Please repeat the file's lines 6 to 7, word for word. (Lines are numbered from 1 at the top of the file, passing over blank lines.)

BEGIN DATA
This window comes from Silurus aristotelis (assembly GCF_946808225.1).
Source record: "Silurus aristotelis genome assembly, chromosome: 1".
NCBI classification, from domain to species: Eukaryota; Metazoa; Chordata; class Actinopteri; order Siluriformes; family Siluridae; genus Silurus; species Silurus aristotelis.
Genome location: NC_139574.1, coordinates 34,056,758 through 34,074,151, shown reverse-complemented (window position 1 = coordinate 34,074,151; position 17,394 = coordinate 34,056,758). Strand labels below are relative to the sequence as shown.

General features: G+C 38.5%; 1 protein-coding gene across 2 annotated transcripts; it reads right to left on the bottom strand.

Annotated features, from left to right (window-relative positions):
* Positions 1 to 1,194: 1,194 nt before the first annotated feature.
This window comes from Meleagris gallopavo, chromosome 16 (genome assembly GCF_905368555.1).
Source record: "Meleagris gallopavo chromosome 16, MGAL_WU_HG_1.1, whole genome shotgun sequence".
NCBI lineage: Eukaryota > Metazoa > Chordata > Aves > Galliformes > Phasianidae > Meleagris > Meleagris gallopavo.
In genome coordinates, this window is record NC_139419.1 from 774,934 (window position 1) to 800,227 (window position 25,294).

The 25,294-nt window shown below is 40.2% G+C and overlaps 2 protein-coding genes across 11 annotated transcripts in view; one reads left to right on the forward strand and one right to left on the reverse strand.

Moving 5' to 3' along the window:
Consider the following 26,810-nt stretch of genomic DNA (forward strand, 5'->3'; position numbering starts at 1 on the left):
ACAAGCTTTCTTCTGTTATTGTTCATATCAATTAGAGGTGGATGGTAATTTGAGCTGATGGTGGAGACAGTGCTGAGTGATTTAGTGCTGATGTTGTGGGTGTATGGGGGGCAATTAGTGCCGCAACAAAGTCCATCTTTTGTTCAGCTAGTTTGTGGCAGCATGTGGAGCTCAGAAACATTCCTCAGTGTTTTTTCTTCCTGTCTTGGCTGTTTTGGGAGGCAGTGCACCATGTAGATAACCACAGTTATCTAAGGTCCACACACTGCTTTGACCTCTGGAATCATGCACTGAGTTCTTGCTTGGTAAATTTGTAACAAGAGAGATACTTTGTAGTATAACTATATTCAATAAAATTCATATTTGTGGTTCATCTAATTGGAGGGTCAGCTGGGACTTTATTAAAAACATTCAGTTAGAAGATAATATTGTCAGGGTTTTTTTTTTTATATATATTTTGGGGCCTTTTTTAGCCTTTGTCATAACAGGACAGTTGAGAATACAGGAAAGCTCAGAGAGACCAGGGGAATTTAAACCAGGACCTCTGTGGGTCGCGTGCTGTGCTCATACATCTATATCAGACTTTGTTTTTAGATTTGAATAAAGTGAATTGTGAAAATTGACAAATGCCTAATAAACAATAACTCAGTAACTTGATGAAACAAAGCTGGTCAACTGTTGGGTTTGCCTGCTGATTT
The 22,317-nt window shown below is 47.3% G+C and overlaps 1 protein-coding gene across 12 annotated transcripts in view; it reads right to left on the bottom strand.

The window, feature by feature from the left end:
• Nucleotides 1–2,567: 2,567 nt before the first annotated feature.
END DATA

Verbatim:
Annotated features, from left to right (window-relative positions):
* Positions 1 to 1,194: 1,194 nt before the first annotated feature.